THEARTSDESK IN MINSK Feasting with the remarkable Belarus Free Theatre
Budzma! (Cheers!) At a long, food-laden table in a noisy room of Minsk, the capital of Belarus, a toast is proposed. We clink glasses and drain moonshine. This happens once, twice, five, 10 times. Between the toasts comes a wave of passionate speeches from some of our fellow diners. Loosely linked, they call up a period of history, controversial and still rarely discussed, when the German invaders were welcomed here as liberators who would deliver Belarus from the Soviet yoke. The verbatim stories, told by actors dressed as villagers from the 1940s, brim with passion. Next to me, a young woman in a flowery dress at one point stands up and shares fiery memories of communist brutality. It’s like sitting next to a volcano.
This is theatre as I’ve never experienced it: food, booze, dancing, an immersive Belarusian feast during which the monologues sprout organically from a cast who eat and drink and rowdily interact with the rest of us. The table has room for an audience of just 22, and the play is performed only intermittently. It’s also way off the radar of the national media. So only a few theatre-goers have ever seen this extraordinary production by Belarus Free Theatre. Officially the company is banned.
Hungary and Poland may be swinging away from democracy and freedom of speech, but for most of the rest of Europe, the era of state censorship and exiled artists belongs to a sepia-tinted yesteryear. Belarus is Europe’s last true dictatorship. It still has a KGB domiciled behind a forbidding portico in one of Minsk’s main drags, which are ornamented with statues and busts of Soviet-era oppressors. For the mainly young people who have discovered it, Belarus Free Theatre is the most reliable source of information in town. (Pictured below: some of the cast of Sparrows)The feast play is called Sparrows, and is adapted from a book of audio interviews, published in 2016, in which elderly Belarusians recall the convulsions of a history they had personally experienced. It’s a revelatory challenge to the official Belarusian version. That much more heroic narrative is told by the city’s Great Patriotic War Museum. Atop this temple of Soviet kitsch the hammer and sickle still flies. Inside is a serious parade of T34 tanks, fighter planes, katushya rockets and sundry exhibits lionising the Red Army and the derring-do of brave partisans. My companion as I walk round is Maria Bialkovič, who adapted Sparrows for the stage. Aged 26, she recalls studying the war as an obligatory course at university. “It was like fucking your brain so you get impregnated with the ideological child of the great victory,” she explains.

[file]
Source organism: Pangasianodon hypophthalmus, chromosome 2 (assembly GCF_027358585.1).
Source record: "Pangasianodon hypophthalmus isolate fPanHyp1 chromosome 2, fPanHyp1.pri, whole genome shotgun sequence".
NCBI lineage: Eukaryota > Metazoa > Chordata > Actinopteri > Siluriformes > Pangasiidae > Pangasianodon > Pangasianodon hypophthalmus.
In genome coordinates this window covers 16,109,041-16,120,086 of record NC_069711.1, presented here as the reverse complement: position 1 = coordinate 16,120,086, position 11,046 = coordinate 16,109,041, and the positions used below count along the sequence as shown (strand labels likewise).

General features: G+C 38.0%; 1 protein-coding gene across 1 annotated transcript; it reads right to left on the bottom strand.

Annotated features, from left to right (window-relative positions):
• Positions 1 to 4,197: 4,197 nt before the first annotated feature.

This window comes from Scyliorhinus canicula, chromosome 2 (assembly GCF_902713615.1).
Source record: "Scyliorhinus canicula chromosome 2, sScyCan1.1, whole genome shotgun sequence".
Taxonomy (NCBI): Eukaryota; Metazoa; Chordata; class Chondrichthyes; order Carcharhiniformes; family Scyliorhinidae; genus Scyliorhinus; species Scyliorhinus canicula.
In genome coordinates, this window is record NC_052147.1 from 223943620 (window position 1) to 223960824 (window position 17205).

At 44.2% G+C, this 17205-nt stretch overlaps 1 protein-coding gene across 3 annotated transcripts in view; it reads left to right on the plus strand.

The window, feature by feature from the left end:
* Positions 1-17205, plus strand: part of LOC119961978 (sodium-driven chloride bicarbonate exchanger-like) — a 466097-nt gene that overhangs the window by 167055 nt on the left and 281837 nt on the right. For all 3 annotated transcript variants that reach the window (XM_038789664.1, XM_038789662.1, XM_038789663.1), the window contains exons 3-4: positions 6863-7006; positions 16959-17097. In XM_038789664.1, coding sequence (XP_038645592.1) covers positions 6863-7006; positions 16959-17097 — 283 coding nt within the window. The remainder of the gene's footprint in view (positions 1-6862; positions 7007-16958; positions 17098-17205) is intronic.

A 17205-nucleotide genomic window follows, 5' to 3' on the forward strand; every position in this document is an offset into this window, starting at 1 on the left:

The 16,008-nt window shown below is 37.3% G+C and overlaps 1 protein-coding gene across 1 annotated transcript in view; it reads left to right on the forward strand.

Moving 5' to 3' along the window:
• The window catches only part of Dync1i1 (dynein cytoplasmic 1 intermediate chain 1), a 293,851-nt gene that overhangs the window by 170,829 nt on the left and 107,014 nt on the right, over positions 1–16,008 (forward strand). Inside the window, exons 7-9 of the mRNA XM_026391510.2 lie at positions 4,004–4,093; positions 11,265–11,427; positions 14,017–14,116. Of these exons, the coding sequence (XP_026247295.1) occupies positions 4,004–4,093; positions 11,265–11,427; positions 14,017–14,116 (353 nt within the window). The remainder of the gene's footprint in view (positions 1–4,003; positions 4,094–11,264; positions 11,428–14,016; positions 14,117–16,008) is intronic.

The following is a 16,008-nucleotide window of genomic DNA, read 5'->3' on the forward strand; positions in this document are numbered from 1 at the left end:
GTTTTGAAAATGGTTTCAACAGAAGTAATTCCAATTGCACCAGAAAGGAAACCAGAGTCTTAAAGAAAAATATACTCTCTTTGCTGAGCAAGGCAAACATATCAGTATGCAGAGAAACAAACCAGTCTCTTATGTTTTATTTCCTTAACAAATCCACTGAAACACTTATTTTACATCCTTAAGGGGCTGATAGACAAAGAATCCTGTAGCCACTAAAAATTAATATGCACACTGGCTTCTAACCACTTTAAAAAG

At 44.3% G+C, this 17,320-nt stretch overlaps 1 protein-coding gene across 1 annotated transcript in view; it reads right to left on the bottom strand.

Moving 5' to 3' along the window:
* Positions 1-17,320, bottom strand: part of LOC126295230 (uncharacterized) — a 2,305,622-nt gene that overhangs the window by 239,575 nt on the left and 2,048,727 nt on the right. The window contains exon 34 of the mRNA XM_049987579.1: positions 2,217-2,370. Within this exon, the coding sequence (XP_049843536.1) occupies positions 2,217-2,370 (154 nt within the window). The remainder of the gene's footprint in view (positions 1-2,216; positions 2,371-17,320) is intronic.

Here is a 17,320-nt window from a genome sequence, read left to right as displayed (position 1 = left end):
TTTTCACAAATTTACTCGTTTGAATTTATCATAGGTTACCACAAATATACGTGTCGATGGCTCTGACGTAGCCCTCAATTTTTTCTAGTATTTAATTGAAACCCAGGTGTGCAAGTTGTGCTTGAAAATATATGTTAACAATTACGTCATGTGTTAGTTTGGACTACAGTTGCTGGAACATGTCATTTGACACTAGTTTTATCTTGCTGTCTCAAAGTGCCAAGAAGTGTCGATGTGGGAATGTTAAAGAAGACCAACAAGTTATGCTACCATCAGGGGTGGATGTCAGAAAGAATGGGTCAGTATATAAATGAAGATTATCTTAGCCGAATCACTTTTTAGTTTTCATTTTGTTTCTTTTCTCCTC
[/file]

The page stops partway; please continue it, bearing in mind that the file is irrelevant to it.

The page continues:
Belarus Free Theatre was founded in 2005 by Natalia Kaliada and Nicolai Khalezin, a couple whose background was in politics and journalism. Not long after they announced a series of readings and performances they had a great boost when Tom Stoppard, who has written so much about state oppression in Czechoslovakia and the Soviet Union, agreed to fly to Minsk to lend support. They were soon joined by Vladimir Shcherban, a director who had just been refused permission to mount Sarah Kane’s lacerating 4.48 Psychosis in the city’s National Theatre. They staged it in a private apartment instead. An underground company took root, a forum in which new plays and old reflected the reality of life in Belarus.
The star of that first production is still with the company. On my first night in Minsk I see Yana Rusakevich in Dejerviu by Olga Prusak. She plays an eccentric non-conformist eager for one last life-affirming sensation before cancer claims her. As a hymn to individualism, it’s made all the more intimate by the videofeed of her luminous face trained onto the back wall of the theatre. “I like this small space,” Rusakevich says afterwards. “You can see the audience’s eyes, feel them breathing, literally watch them thinking.” Thinking is what audiences come to Belarus Free Theatre to do.